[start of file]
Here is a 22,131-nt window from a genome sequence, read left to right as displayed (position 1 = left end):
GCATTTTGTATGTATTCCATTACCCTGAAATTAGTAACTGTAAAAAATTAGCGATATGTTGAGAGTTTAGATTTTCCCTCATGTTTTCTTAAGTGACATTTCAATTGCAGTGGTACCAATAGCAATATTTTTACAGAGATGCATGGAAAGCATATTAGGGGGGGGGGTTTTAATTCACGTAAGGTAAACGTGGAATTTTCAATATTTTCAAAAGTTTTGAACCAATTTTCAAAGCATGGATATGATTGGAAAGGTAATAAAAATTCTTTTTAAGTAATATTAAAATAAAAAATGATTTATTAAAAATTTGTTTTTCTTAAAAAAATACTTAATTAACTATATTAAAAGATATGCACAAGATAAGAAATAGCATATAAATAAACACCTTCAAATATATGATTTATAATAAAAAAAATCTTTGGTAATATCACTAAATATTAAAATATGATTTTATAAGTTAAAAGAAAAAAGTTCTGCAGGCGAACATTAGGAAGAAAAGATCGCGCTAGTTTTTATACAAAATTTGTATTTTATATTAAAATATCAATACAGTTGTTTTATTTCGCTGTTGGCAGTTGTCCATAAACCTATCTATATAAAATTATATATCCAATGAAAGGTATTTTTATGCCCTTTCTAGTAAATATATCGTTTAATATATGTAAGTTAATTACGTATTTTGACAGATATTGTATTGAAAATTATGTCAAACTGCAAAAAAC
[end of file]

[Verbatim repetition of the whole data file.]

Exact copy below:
Here is a 22,131-nt window from a genome sequence, read left to right as displayed (position 1 = left end):
GCATTTTGTATGTATTCCATTACCCTGAAATTAGTAACTGTAAAAAATTAGCGATATGTTGAGAGTTTAGATTTTCCCTCATGTTTTCTTAAGTGACATTTCAATTGCAGTGGTACCAATAGCAATATTTTTACAGAGATGCATGGAAAGCATATTAGGGGGGGGGGTTTTAATTCACGTAAGGTAAACGTGGAATTTTCAATATTTTCAAAAGTTTTGAACCAATTTTCAAAGCATGGATATGATTGGAAAGGTAATAAAAATTCTTTTTAAGTAATATTAAAATAAAAAATGATTTATTAAAAATTTGTTTTTCTTAAAAAAATACTTAATTAACTATATTAAAAGATATGCACAAGATAAGAAATAGCATATAAATAAACACCTTCAAATATATGATTTATAATAAAAAAAATCTTTGGTAATATCACTAAATATTAAAATATGATTTTATAAGTTAAAAGAAAAAAGTTCTGCAGGCGAACATTAGGAAGAAAAGATCGCGCTAGTTTTTATACAAAATTTGTATTTTATATTAAAATATCAATACAGTTGTTTTATTTCGCTGTTGGCAGTTGTCCATAAACCTATCTATATAAAATTATATATCCAATGAAAGGTATTTTTATGCCCTTTCTAGTAAATATATCGTTTAATATATGTAAGTTAATTACGTATTTTGACAGATATTGTATTGAAAATTATGTCAAACTGCAAAAAAC